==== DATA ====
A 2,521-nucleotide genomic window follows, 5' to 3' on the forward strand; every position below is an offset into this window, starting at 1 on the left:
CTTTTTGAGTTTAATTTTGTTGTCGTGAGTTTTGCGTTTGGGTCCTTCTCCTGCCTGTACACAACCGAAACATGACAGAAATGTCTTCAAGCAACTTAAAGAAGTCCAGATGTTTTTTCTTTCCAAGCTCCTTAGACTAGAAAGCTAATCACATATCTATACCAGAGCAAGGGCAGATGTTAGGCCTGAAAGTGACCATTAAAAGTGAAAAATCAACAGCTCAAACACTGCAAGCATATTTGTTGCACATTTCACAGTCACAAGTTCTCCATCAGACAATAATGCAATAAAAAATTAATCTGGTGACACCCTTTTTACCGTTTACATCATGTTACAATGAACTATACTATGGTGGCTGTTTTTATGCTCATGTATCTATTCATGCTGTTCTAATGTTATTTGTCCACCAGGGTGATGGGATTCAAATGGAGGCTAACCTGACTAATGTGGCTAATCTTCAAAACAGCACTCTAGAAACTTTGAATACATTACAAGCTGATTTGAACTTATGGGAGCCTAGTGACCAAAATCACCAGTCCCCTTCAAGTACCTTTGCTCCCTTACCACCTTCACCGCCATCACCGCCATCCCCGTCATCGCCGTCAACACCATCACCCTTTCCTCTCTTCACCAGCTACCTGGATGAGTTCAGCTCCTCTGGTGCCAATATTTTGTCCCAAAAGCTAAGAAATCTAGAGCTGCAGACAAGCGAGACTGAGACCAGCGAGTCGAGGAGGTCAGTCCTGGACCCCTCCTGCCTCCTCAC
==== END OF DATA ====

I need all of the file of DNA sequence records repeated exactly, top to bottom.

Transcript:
A 2,521-nucleotide genomic window follows, 5' to 3' on the forward strand; every position below is an offset into this window, starting at 1 on the left:
CTTTTTGAGTTTAATTTTGTTGTCGTGAGTTTTGCGTTTGGGTCCTTCTCCTGCCTGTACACAACCGAAACATGACAGAAATGTCTTCAAGCAACTTAAAGAAGTCCAGATGTTTTTTCTTTCCAAGCTCCTTAGACTAGAAAGCTAATCACATATCTATACCAGAGCAAGGGCAGATGTTAGGCCTGAAAGTGACCATTAAAAGTGAAAAATCAACAGCTCAAACACTGCAAGCATATTTGTTGCACATTTCACAGTCACAAGTTCTCCATCAGACAATAATGCAATAAAAAATTAATCTGGTGACACCCTTTTTACCGTTTACATCATGTTACAATGAACTATACTATGGTGGCTGTTTTTATGCTCATGTATCTATTCATGCTGTTCTAATGTTATTTGTCCACCAGGGTGATGGGATTCAAATGGAGGCTAACCTGACTAATGTGGCTAATCTTCAAAACAGCACTCTAGAAACTTTGAATACATTACAAGCTGATTTGAACTTATGGGAGCCTAGTGACCAAAATCACCAGTCCCCTTCAAGTACCTTTGCTCCCTTACCACCTTCACCGCCATCACCGCCATCCCCGTCATCGCCGTCAACACCATCACCCTTTCCTCTCTTCACCAGCTACCTGGATGAGTTCAGCTCCTCTGGTGCCAATATTTTGTCCCAAAAGCTAAGAAATCTAGAGCTGCAGACAAGCGAGACTGAGACCAGCGAGTCGAGGAGGTCAGTCCTGGACCCCTCCTGCCTCCTCAC